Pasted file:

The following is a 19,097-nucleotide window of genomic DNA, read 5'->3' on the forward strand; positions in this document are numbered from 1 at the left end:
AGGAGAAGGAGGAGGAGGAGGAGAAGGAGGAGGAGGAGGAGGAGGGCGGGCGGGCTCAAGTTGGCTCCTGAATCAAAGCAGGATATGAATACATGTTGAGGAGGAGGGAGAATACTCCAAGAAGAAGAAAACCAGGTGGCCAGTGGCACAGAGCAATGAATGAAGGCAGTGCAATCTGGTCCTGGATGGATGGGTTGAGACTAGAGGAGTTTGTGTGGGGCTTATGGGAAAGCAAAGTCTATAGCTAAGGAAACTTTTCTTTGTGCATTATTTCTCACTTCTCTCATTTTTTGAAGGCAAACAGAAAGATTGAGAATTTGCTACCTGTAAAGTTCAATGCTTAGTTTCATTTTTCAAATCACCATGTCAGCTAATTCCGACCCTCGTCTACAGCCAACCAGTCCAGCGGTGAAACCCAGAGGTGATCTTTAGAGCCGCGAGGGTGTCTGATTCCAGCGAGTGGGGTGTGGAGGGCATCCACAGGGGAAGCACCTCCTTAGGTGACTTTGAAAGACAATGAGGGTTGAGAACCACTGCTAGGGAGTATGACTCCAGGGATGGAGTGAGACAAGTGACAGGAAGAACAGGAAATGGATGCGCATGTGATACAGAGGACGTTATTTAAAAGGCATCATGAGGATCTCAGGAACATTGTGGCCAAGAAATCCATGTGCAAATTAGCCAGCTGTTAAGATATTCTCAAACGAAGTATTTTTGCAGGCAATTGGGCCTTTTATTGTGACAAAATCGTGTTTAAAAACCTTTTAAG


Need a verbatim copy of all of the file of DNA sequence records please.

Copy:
The following is a 19,097-nucleotide window of genomic DNA, read 5'->3' on the forward strand; positions in this document are numbered from 1 at the left end:
AGGAGAAGGAGGAGGAGGAGGAGAAGGAGGAGGAGGAGGAGGAGGGCGGGCGGGCTCAAGTTGGCTCCTGAATCAAAGCAGGATATGAATACATGTTGAGGAGGAGGGAGAATACTCCAAGAAGAAGAAAACCAGGTGGCCAGTGGCACAGAGCAATGAATGAAGGCAGTGCAATCTGGTCCTGGATGGATGGGTTGAGACTAGAGGAGTTTGTGTGGGGCTTATGGGAAAGCAAAGTCTATAGCTAAGGAAACTTTTCTTTGTGCATTATTTCTCACTTCTCTCATTTTTTGAAGGCAAACAGAAAGATTGAGAATTTGCTACCTGTAAAGTTCAATGCTTAGTTTCATTTTTCAAATCACCATGTCAGCTAATTCCGACCCTCGTCTACAGCCAACCAGTCCAGCGGTGAAACCCAGAGGTGATCTTTAGAGCCGCGAGGGTGTCTGATTCCAGCGAGTGGGGTGTGGAGGGCATCCACAGGGGAAGCACCTCCTTAGGTGACTTTGAAAGACAATGAGGGTTGAGAACCACTGCTAGGGAGTATGACTCCAGGGATGGAGTGAGACAAGTGACAGGAAGAACAGGAAATGGATGCGCATGTGATACAGAGGACGTTATTTAAAAGGCATCATGAGGATCTCAGGAACATTGTGGCCAAGAAATCCATGTGCAAATTAGCCAGCTGTTAAGATATTCTCAAACGAAGTATTTTTGCAGGCAATTGGGCCTTTTATTGTGACAAAATCGTGTTTAAAAACCTTTTAAG